Tim Martin dispels 'urban myths' surrounding Wetherspoons as sales rebound at pub giant

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JD Wetherspoon’s founder has countered claims that the pub giant does not attract more affluent customers after reporting stronger recent sales.

The group’s vocal chairman Tim Martin, who founded the chain in the late 1970s with a single pub in Muswell Hill, London, said an “urban myth, sometimes repeated by City analysts”, was that Wetherspoons does not attract customers in higher income groups. However, he pointed to a recent survey by market research outfit CGA which indicated that the average income of the pub group’s customers was 7 per cent above that of the average “high street pub consumer”.

In a section accompanying the firm’s latest trading update, headed “price, quality and myths”, Martin also addressed the assumption that because Wetherspoons’ prices were lower than average, quality or service standards would also be below average. He noted that over 99 per cent of the chain’s pubs had gained the Cask Marque accreditation for beer quality while they also had the best results of any “substantial hospitality company” in respect of local authorities’ “scores on the doors” schemes, which are designed to reflect adherence to cleanliness and health legislation. The chairman, who has built the business up to span more than 800 pubs, including the likes of the Caley Picture House in Edinburgh and Dunfermline’s Guildhall & Linen Exchange, also pointed out that the group had recently been recognised as a top UK employer by the independent Top Employers Institute, for the 18th time.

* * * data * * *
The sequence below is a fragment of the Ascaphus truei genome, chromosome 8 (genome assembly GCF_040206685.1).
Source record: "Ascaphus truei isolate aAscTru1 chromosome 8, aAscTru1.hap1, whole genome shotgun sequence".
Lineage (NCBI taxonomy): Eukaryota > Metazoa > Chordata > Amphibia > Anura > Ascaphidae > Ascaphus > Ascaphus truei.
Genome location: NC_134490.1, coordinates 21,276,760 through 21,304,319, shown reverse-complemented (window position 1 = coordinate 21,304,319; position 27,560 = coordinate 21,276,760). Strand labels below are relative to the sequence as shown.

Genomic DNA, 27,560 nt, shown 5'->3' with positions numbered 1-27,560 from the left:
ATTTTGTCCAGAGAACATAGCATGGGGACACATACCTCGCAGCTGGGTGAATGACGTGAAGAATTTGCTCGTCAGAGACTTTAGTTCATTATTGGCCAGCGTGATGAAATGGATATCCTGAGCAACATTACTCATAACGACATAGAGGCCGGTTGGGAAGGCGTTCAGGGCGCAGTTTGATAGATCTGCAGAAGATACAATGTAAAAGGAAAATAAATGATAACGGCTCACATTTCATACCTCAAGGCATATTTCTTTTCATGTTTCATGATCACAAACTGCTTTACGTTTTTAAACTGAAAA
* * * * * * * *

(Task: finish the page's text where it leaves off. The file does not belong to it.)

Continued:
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Meanwhile, Wetherspoons confirmed that 22 of its pubs remain up for sale after offloading 28 already so far this year as part of an overhaul of its estate. It denied the move was a “money-raising exercise” amid tougher trading conditions, insisting that “almost all” of the sales were in areas where it has another pub nearby. The move comes after the firm warned last September that 32 pubs were being put up for sale due to a “commercial decision”. But in its latest update, it said it was a “misinterpretation” to suggest the move was down to difficult trading conditions.

It came as the group notched up another double-figure hike in sales and said it was being boosted by easing energy costs. The firm saw sales lift 11.5 per cent year on year in the 10 weeks so far of its final trading quarter and are up 12.9 per cent in the financial year to date.

Compared with pre-Covid trading in 2018-19, sales in the fourth quarter so far are 11 per cent higher. It said profits for the year to July 30 are set to be in line with market expectations, having improved its outlook in May.

Martin told investors: “As a result of a continued improvement in sales and a slightly reduced expectation for cost increases, for example energy costs, the company anticipates an improved outcome for the next financial year.”

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Richard Hunter, head of markets at investment platform Interactive Investor, noted: “Despite the clear damage wrought by the pandemic, Wetherspoons has weathered the storm and is now returning to a more robust financial position.”

Danni Hewson, head of financial analysis at AJ Bell, added: “Wetherspoons’ mix of decent quality beers, food and keen prices is likely to stand it in good stead.”

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